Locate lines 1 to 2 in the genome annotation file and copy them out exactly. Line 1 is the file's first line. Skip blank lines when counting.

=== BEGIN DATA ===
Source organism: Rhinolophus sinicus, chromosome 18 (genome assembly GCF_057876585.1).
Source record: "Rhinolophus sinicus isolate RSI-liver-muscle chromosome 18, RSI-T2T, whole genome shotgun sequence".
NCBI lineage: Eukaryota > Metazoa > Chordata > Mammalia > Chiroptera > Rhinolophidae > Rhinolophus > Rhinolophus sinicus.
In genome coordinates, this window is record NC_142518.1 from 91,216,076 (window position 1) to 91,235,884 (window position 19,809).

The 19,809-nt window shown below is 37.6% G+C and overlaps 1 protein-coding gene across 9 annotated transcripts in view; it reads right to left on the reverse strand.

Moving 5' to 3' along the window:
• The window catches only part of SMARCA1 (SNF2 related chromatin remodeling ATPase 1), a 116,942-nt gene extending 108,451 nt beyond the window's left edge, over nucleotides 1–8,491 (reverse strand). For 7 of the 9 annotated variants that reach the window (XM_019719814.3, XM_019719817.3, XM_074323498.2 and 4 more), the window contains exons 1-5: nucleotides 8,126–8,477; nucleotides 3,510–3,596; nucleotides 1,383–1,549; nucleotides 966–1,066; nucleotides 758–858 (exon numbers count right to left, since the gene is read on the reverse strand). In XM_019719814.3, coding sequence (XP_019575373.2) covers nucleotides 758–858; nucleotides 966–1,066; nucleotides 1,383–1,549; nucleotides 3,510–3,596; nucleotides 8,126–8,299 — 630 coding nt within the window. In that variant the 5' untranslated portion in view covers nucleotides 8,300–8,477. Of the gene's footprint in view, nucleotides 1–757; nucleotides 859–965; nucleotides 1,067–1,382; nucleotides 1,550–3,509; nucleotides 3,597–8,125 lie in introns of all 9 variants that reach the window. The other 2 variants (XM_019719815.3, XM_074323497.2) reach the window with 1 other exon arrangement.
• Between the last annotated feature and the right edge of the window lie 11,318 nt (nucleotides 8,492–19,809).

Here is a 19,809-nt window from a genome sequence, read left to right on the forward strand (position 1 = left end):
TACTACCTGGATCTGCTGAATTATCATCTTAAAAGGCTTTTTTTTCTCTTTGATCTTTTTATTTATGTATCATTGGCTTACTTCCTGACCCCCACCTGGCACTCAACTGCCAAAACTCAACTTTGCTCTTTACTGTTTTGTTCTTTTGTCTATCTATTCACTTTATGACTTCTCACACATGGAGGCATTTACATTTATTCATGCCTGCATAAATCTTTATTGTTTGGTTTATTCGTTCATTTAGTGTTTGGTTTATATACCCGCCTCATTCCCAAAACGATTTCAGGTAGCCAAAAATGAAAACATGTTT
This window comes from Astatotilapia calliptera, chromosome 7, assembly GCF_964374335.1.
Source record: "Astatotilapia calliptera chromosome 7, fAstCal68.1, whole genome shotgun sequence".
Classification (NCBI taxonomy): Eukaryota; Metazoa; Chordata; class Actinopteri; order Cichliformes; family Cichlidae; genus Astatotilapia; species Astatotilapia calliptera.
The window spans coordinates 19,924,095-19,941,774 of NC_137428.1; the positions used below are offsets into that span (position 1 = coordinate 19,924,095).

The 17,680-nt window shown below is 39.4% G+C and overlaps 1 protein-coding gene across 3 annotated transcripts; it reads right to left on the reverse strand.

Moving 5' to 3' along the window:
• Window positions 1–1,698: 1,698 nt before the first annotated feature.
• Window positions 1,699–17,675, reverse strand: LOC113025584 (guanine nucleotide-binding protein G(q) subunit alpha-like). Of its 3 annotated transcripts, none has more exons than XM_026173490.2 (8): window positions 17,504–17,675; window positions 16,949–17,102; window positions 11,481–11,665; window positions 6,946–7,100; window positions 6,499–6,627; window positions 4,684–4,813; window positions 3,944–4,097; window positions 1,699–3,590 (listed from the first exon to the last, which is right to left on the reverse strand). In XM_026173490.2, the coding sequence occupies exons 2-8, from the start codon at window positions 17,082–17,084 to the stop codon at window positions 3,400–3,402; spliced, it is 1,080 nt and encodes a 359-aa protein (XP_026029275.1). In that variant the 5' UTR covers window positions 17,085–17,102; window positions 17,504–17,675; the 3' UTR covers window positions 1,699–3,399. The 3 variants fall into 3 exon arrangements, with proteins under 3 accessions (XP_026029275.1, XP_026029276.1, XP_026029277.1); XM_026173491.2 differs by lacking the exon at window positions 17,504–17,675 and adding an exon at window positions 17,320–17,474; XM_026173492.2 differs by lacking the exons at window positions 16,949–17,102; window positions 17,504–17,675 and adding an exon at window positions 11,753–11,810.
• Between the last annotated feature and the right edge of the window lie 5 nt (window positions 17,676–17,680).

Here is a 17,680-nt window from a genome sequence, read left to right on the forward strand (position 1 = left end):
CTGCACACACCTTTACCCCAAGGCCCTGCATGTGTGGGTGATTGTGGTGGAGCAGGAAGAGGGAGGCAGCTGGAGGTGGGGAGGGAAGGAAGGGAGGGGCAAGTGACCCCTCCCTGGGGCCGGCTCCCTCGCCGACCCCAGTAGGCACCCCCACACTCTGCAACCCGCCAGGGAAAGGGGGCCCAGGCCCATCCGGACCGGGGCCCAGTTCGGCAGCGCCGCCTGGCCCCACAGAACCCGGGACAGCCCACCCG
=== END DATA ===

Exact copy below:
Source organism: Rhinolophus sinicus, chromosome 18 (genome assembly GCF_057876585.1).
Source record: "Rhinolophus sinicus isolate RSI-liver-muscle chromosome 18, RSI-T2T, whole genome shotgun sequence".